The corner of SW 2nd and Couch buzzes with the sound of saws and hammers. The Rich Block building has stood on the corner for over 100 years—now developers are transforming the historic space into housing units they hope will attract the kind of renter more familiar to the Pearl District than Old Town.
The challenge Old Town faces with new development like the Rich Block is whether the neighborhood can develop without excluding low-income people who currently live there. Northwest Portland has been in the process of gentrifying for decades, but Old Town has seen less of a makeover than the Pearl or Nob Hill. The Rich Block could change that.
Originally built as a railroad hotel in the early 1900s, the Block was previously occupied by homeless services nonprofit Central City Concern and, last year, the building's empty storefronts were used as a set for fantasy-cop show Grimm (they painted the windows to depict fake shops such as "Mom Jeans"). These days, the low-income blocks around the building are hedged in by the increasingly chic downtown and Pearl. Over a quarter of the 4,400 housing units in the area north of Burnside and east of 12th Avenue are either public housing (like Section 8 and publicly run single residency occupancy hotels) or low-income housing.
By the end of summer, though, the Rich Block will change the vibe of the immediate area. In September, the 34-unit Modern Rich Apartments will open above new, real-life retail space. The units will be small (200 to 350 square feet) and marketed to young professionals, with 25 percent at market-rate prices and 75 percent reserved for people making 60 percent or less of median income (which is about $50,400 for a single person). Even with construction unfinished, several of the units have already been rented.
"We think Old Town has enough very low-income housing. We're interested in helping move Old Town to more of a mixed income situation," says Julie Garver, housing development director for block developer Innovative Housing. "We're going for a chicer, younger demographic; a young, downtown worker who really enjoys the energy of Old Town and the club scene and everything it offers."
Garver radiates optimism about the project.
"This is definitely going to be an area to watch," she said, "with OCOM [the Oregon College of Oriental Medicine] moving in down the street and businesses transitioning... you're going to get a sort of energy that you wouldn't find in the Lloyd District or the Pearl. I think it's going to be filled with creative people looking for a good value."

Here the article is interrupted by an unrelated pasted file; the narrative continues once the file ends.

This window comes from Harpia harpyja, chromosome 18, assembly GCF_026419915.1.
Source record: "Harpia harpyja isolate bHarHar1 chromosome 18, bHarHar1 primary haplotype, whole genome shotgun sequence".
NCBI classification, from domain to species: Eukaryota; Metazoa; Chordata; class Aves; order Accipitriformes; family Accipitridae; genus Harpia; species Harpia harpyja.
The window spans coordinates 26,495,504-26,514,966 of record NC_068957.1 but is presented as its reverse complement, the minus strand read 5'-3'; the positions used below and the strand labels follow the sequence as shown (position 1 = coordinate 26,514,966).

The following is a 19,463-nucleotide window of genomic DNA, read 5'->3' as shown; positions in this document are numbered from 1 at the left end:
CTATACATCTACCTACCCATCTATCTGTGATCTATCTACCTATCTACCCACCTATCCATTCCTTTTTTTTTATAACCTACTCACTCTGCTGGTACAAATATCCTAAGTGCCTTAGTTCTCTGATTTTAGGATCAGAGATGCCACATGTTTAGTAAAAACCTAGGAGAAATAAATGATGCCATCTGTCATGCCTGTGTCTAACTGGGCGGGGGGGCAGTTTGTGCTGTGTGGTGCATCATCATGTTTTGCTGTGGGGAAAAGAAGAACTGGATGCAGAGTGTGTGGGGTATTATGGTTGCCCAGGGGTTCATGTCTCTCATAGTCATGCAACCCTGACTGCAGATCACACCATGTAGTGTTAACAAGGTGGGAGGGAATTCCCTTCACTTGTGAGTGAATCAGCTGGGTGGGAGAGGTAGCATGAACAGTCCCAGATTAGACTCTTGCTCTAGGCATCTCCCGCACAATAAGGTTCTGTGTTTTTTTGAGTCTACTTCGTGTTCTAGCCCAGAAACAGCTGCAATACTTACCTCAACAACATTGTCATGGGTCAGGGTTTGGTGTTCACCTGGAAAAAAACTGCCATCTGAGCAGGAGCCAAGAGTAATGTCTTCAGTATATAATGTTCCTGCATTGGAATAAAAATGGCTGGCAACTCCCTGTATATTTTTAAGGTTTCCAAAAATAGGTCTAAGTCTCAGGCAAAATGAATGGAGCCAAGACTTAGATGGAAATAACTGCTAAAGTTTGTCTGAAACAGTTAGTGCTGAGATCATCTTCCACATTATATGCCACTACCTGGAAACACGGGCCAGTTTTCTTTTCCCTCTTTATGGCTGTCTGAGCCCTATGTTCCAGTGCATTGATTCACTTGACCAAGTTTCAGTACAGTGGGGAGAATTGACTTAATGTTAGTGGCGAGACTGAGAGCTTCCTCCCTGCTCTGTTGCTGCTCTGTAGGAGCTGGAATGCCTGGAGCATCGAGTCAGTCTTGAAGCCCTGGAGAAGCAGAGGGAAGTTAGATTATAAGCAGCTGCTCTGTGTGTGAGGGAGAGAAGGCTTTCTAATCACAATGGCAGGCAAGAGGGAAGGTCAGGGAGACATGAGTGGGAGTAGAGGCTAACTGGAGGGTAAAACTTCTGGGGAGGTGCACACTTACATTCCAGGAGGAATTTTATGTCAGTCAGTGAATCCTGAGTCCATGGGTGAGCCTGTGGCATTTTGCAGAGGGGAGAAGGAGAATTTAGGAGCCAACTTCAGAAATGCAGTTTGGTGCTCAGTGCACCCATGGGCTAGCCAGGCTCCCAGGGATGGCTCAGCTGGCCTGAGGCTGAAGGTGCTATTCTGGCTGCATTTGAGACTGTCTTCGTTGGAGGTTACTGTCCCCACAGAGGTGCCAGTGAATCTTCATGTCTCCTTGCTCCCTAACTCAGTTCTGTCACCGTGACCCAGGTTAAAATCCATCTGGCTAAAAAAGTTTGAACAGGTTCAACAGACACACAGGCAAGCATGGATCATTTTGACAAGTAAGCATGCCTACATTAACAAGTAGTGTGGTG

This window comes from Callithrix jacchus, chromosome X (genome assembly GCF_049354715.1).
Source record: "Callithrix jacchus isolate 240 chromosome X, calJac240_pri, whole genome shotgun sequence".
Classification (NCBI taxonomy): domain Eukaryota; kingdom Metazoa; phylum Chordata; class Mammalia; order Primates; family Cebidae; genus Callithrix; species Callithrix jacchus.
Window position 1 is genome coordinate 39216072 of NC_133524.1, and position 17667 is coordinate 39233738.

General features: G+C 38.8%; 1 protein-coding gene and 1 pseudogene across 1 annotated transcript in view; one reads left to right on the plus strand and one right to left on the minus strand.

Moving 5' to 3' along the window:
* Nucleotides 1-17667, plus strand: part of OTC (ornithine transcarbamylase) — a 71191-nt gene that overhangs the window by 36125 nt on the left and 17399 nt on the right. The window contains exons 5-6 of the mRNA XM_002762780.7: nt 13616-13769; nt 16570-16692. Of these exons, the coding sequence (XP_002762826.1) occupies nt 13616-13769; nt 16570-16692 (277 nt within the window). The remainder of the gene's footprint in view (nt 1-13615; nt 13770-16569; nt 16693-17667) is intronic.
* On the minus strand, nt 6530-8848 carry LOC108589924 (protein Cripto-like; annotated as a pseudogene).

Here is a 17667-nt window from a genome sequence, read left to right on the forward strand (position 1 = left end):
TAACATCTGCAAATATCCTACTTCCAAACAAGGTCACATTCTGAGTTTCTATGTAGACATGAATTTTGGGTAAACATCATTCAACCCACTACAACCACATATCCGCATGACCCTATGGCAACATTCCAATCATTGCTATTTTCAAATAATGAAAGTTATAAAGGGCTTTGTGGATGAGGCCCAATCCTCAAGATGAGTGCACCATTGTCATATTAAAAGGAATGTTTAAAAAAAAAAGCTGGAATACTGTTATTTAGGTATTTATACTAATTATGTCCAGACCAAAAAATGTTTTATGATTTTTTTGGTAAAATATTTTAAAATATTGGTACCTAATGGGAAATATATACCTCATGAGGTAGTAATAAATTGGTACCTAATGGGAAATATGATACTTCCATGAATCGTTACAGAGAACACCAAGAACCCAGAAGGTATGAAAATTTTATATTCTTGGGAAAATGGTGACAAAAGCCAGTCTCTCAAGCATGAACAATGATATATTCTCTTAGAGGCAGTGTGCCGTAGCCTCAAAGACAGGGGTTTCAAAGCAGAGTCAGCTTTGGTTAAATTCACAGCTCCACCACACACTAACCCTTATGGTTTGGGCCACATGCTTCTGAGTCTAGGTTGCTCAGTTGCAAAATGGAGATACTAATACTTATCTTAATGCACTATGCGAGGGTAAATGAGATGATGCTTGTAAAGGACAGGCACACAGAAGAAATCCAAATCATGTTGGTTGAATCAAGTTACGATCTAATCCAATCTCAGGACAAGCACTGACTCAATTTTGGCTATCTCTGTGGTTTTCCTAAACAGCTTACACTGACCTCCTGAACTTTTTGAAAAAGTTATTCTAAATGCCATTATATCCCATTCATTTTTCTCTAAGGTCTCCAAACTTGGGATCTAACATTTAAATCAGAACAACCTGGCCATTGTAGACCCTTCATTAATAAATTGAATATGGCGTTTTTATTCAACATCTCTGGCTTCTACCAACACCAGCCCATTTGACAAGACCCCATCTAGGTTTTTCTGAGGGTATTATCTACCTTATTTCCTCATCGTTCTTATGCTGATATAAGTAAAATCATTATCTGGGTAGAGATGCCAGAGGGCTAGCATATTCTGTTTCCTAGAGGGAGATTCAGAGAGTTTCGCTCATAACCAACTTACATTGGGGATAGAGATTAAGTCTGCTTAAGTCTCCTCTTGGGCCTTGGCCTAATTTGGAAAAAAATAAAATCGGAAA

The new development will contrast greatly with its neighbors. While the area has a strip of pricey nightclubs that attract those young professionals and bachelorettes, census data shows that over 26 percent of the neighborhood's population lives in poverty.
"Vacancies are very low right now," said Shelley Marchesi, director of public affairs for Home Forward, which manages Portland's public housing. The trend of turning Old Town into a place that's more like the rest of downtown is part of local developers' larger vision for the area. In a 2007 interview with the Daily Journal of Commerce, Anne Naito-Cambell of the Bill Naito Company summed up the sentiment: "It's a great opportunity for growth, this is the last area really in downtown that is aching for development."
"It's bittersweet," says Israel Bayer, the executive director of homeless-focused newspaper Street Roots. "I think that there's no question that we're the last bastion of the downtown core of people who are low income and experiencing poverty. With the development of the Pearl, people experiencing homelessness are squeezed more and more, and don't have places to be, to exist."
Nevertheless, Bayer is hopeful that Old Town can rise to the occasion of becoming a genuinely mixed-income area. "There could be a time where different groups are priced out of the neighborhood—but I think overall, there's a feeling that this neighborhood's dedicated, regardless of what happens economically, to being a place where we can serve people experiencing poverty."